Now, you'll see paper in my centers. BUT for every paper activity (there's usually only one) there are at least 3 hands-on activities. In my literacy/word study centers, I have matching games, CVC building, magnet letters, whiteboard practice, and dice games. Click on the pictures below for some of my all-time favorites. 
from Lakeshore Learning

from Lakeshore Learning

from Lakeshore Learning
When there is a paper activity in my centers, I make sure the students do at least one other activity, post about it on Seesaw (read more here), then may do the paper. Here's a list of my favorite paper-based activities because they are both engaging and meaningful:
You can read more about my math centers (or rotations in general) in this blog post.

Another tip is figuring out how you'll store and manage your centers. Now that you (hopefully) have lots of fun games or activities, I recommend keeping them in baskets. I use ones from Dollar Tree and have one basket per group. My students are grouped by skills/ability levels, and I have four groups, so there are four baskets for our literacy centers. This is when it comes in handy to have multiple activities in each basket at a time: you'll have about 5-7 kids working on activities from the same basket at a time (hello, collaboration!), so make sure you have enough activities in there!

These are the baskets I use from Dollar Tree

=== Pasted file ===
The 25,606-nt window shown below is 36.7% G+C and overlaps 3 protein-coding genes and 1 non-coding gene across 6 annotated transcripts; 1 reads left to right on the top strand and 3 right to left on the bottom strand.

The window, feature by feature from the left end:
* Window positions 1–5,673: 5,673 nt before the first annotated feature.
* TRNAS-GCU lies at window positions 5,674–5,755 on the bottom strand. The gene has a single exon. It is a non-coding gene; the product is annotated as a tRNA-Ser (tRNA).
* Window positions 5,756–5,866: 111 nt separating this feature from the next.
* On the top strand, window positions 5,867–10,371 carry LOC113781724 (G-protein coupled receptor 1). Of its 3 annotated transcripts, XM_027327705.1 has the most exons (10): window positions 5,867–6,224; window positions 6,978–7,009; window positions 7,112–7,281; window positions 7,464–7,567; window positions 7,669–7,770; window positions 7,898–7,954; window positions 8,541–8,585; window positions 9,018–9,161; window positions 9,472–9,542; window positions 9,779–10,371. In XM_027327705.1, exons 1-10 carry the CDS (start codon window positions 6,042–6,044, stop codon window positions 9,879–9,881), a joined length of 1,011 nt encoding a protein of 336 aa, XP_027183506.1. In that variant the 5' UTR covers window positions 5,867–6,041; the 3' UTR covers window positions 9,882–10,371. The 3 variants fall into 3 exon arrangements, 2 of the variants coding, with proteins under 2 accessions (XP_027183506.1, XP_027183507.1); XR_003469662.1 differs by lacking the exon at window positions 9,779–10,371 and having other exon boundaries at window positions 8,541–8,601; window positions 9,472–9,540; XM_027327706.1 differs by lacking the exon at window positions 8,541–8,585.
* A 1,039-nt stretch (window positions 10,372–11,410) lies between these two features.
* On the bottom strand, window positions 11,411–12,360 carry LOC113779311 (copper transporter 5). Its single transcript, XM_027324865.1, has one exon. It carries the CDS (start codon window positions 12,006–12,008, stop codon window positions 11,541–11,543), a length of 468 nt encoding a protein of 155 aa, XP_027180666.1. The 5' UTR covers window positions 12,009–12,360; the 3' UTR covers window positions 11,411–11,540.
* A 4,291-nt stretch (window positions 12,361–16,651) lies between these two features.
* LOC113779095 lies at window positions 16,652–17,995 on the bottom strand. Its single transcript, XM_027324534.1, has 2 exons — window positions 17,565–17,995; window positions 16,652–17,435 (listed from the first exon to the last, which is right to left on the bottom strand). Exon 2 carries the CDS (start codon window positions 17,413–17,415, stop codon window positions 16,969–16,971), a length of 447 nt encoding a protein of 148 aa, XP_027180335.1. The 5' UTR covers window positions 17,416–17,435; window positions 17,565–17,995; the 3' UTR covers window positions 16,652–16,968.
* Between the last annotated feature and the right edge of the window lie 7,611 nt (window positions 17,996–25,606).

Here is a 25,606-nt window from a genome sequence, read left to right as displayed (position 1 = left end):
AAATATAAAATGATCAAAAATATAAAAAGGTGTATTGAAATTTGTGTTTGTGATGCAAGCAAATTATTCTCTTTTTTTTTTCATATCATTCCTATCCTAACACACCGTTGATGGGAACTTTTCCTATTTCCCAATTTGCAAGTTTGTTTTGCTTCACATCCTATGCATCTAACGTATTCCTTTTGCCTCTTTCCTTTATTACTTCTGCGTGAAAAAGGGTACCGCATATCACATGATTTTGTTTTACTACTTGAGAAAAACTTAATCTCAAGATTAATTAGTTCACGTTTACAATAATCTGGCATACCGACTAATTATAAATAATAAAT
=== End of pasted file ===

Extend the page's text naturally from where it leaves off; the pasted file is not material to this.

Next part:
I keep activities in baskets for 2-3 weeks at a time. You'll start to get a feel for how long the activities hold their interest. If the noise level or off-task behaviors increase during center time, you'll know it's time to change. Remember, your students are a reflection of the learning space. If they're loud or off-task, you should take it as a sign to change or modify the task! My students go to centers every other day. You can see how I manage my centers and rotations in this blog post.

Finally, make sure student groups make sense for your students. I highly encourage collaboration during center time, so much so that my students know they aren't allowed to play a game alone! If they are alone, they have to seek out someone in their group to work or play with them. When I'm creating groups, I start with any initial data I have. Our beginning of year screener helps with that, and I usually start by grouping kids based on their letter ID and letter sounds scores. This helps with how I can start pulling activities and games. As the year progresses, I start using formative assessments from my PA mini lessons set 1 and set 2, observational data, other screeners, and general clues for if students should move groups.